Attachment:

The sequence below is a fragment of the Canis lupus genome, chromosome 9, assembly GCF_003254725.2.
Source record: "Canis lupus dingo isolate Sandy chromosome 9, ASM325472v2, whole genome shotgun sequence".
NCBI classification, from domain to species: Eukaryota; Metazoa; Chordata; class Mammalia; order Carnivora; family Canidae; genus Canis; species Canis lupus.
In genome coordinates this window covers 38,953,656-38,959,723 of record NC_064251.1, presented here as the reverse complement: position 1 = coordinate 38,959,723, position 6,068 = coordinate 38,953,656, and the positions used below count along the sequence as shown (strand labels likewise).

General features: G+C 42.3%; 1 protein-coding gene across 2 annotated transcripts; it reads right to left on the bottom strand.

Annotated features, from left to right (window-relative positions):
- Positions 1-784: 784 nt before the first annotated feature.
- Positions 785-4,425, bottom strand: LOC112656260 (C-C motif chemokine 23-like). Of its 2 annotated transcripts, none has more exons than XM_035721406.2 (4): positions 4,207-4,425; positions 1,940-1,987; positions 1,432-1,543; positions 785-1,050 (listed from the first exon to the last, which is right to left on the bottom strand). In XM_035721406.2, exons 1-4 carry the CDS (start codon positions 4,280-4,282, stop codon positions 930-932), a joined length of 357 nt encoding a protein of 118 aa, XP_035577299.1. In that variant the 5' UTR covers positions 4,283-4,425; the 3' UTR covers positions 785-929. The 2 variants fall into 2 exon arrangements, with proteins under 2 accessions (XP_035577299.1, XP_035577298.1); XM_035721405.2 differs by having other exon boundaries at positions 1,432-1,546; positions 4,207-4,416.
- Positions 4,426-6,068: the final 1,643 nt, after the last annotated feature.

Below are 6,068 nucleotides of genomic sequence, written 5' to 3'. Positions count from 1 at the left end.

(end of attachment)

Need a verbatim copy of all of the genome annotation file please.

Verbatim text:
The sequence below is a fragment of the Canis lupus genome, chromosome 9, assembly GCF_003254725.2.
Source record: "Canis lupus dingo isolate Sandy chromosome 9, ASM325472v2, whole genome shotgun sequence".
NCBI classification, from domain to species: Eukaryota; Metazoa; Chordata; class Mammalia; order Carnivora; family Canidae; genus Canis; species Canis lupus.
In genome coordinates this window covers 38,953,656-38,959,723 of record NC_064251.1, presented here as the reverse complement: position 1 = coordinate 38,959,723, position 6,068 = coordinate 38,953,656, and the positions used below count along the sequence as shown (strand labels likewise).

General features: G+C 42.3%; 1 protein-coding gene across 2 annotated transcripts; it reads right to left on the bottom strand.

Annotated features, from left to right (window-relative positions):
- Positions 1-784: 784 nt before the first annotated feature.
- Positions 785-4,425, bottom strand: LOC112656260 (C-C motif chemokine 23-like). Of its 2 annotated transcripts, none has more exons than XM_035721406.2 (4): positions 4,207-4,425; positions 1,940-1,987; positions 1,432-1,543; positions 785-1,050 (listed from the first exon to the last, which is right to left on the bottom strand). In XM_035721406.2, exons 1-4 carry the CDS (start codon positions 4,280-4,282, stop codon positions 930-932), a joined length of 357 nt encoding a protein of 118 aa, XP_035577299.1. In that variant the 5' UTR covers positions 4,283-4,425; the 3' UTR covers positions 785-929. The 2 variants fall into 2 exon arrangements, with proteins under 2 accessions (XP_035577299.1, XP_035577298.1); XM_035721405.2 differs by having other exon boundaries at positions 1,432-1,546; positions 4,207-4,416.
- Positions 4,426-6,068: the final 1,643 nt, after the last annotated feature.

Below are 6,068 nucleotides of genomic sequence, written 5' to 3'. Positions count from 1 at the left end.